Dredd 3D: Solid

Mind you, it would have been, without it.

Director Pete Travis and Karl Urban as Dredd deliver a solid reboot of the 2000 AD comic character first brought to the screen in Danny Cannon’s “Judge Dredd”, by Sylvester Stallone.

The Stars

Karl Urban as Judge Dredd
Olivia Thirlby as Cassandra Anderson
Lena Headey as Madeline “Ma-Ma” Madrigal

The History

Judge Dredd first appeared in the UK publication 2000 AD, as a sort of post-Apocalyptic Dirty Harry. A remorseless, vigilante cop operating several notches above the other vigilante cops charged with policing a society, gone wild.

In the 1995 film “Judge Dredd”, Sylvester Stallone brought the character to life in a high-gloss, big-budget tale of betrayals, huge robots, cannibals, and clandestine genetic experiments that featured Diane Lane as Dredd’s colleague Judge Hershey, and Armand Assante as his evil twin, Judge Rico.

The Revised History

“Dredd 3D” offers the same global situation, but with markedly less gloss.

A near-future Earth ravaged by disease, conflict and nuclear disaster (terrorism, toxic spills, war, or any combination thereof), where the remnants of humanity are crammed into high-rise apartment blocks in any of several Mega Cities.

The Judges – of whom Dredd is still by far the most efficient – are charged with maintaining order, and have the power to act on the spot as judge, jury, and executioner.

The Premise

In Mega City One (Dredd’s jurisdiction), there’s a new crime cartel in town, headed by scarfaced ex-prostitute Madeline Madrigal (a.k.a. Ma-Ma), played by Lena Headey.

This cold and ruthless lady is looking to flood the streets with Slo-Mo, a new designer drug that lets anyone using it experience time at a quarter speed.

It’s also one that gives the effects department full rein to exploit 3D technology in creating a number of quite elegant reduced-time events.

Meanwhile, over at the Hall of Justice, the Chief Judge gives Dredd the task of breaking in Cassandra Anderson – a young mutant (resulting from the effects of nuclear waste) who is flunking out of the Judges’ academy, but whose powerful psychic skills would make her a huge asset to the force.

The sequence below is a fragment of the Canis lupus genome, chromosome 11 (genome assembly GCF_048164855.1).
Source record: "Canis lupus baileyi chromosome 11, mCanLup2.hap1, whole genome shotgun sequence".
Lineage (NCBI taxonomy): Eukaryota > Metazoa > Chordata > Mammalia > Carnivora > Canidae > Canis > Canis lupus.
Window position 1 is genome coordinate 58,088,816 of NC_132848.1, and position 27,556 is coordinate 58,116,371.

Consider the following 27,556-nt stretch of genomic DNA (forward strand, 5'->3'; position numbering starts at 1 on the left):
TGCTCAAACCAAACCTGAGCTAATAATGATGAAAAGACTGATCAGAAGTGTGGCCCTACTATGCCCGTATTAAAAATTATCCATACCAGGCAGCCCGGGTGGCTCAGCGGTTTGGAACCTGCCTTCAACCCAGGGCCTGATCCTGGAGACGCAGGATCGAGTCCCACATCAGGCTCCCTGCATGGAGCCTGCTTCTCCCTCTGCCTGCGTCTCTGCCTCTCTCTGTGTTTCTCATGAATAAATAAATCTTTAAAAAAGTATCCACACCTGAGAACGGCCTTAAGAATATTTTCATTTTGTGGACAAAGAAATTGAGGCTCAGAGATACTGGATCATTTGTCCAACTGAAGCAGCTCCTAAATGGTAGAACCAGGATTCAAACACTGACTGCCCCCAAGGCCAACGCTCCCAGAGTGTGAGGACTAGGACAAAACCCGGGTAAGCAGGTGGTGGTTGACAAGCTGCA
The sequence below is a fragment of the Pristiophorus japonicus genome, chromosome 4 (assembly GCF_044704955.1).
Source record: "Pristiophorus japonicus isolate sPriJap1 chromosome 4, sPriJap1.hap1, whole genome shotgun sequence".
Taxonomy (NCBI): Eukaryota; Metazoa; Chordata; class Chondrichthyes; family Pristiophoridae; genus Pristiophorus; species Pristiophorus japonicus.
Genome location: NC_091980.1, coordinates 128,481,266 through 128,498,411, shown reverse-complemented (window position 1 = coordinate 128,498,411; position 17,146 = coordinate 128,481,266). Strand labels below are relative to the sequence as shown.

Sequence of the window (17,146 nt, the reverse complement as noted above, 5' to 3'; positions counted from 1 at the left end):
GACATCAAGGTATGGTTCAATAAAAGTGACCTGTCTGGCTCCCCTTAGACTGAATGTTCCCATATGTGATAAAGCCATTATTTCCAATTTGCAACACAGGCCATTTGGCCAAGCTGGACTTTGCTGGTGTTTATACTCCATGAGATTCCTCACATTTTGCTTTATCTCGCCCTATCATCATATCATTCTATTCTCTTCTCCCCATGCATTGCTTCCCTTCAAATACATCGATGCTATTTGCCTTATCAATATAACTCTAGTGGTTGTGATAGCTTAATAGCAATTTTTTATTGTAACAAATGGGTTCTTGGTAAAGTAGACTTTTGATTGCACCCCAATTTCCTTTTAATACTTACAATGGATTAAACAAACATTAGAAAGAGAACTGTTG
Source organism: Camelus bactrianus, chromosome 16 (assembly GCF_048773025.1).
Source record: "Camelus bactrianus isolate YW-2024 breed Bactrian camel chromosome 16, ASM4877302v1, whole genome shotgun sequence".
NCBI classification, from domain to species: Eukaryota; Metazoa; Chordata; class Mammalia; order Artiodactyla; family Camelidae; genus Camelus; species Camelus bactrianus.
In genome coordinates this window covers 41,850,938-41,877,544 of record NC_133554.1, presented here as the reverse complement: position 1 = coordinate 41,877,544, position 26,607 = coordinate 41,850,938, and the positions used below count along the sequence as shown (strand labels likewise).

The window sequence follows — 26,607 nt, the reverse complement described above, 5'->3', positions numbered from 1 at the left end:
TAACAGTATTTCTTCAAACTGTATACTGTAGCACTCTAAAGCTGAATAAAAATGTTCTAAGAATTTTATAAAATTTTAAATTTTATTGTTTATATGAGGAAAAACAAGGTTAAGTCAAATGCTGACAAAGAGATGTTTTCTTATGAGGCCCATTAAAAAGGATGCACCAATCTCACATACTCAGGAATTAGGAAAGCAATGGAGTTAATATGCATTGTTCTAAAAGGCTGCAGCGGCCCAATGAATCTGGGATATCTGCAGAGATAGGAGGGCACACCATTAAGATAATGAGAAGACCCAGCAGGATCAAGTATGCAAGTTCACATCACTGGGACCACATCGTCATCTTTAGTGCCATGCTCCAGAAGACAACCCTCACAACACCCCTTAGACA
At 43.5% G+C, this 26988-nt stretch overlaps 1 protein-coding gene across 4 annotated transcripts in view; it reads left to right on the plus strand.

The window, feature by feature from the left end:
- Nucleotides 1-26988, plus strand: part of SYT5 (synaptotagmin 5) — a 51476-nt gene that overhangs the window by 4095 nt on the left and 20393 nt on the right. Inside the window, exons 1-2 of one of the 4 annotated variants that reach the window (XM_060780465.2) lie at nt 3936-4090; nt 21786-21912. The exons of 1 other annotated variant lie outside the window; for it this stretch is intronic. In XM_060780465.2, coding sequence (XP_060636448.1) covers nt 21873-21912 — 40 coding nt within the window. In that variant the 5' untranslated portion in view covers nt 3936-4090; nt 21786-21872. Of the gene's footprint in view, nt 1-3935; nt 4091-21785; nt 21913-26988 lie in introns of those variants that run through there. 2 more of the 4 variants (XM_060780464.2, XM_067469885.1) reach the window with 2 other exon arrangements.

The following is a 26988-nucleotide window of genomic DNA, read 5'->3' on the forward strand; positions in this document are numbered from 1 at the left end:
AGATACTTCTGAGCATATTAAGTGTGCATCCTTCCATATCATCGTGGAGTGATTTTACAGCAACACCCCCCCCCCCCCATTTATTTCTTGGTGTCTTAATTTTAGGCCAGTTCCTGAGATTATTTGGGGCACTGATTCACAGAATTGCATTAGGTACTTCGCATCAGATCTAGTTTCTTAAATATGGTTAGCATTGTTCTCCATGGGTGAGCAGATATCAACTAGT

Dredd and Anderson are dispatched to the block where Ma-Ma is (unknown to our heroes) hiding out, in plain sight.

Cue ambush, lockdown of the huge building, and a tense siege situation, as Ma-Ma and her minions attempt to dispatch (ie. kill) the two officers of The Law.

The Trailer

Courtesy of YouTube:

The Verdict


Solid set-up.

Solid performances, all round.

Solid cop thriller. The premise in the apartment block would play out with any metropolitan police force.

Not big-budget flashy, but not cheap, either.

Dredd 3D is played straight. And adult; there’s a lot of salty language on offer, here.

There are (very) occasional one-liners, but overall the tone is as grim as the expression on Karl Urban’s (visored) face.

Yes, true to the original comics, Dredd’s helmet never comes off. And that’s good.

He does get to declare his signature line, “I am The Law” – but not in a cheesy way.

I was a little underwhelmed by Olivia Thirlby’s rookie Cassandra Anderson – mainly due to my own preconceptions.

Judge Anderson was always one of my favorite female comic book characters, and I know Olivia Thirlby as a talented actress of considerable wit and personality.

Her performance here is solid, but there’s not much evidence of the sexy, sassy, psychic Anderson that I know and love.

Granted, it’s the character’s first outing in this new franchise. And she’s on “sudden death, will she or won’t she become a Judge” probation here, so she can’t exactly wisecrack with her supervisor (Dredd, who’s not the wisecracking type, anyway), but still.

A bit more fire and humor from Thirlby / Anderson would have been nice – and in keeping with the relationship Judge Anderson has with Dredd, in the comics.

Perhaps we’ll see more of this, in the sequel(s).

There should be one (or more), because this movie is pretty good, over all.

7 and a half, out of 10.

And a welcome respite, from the Obama – Romney show, I’ll bet.

I’ll see you, post-election. I hope.

Till then.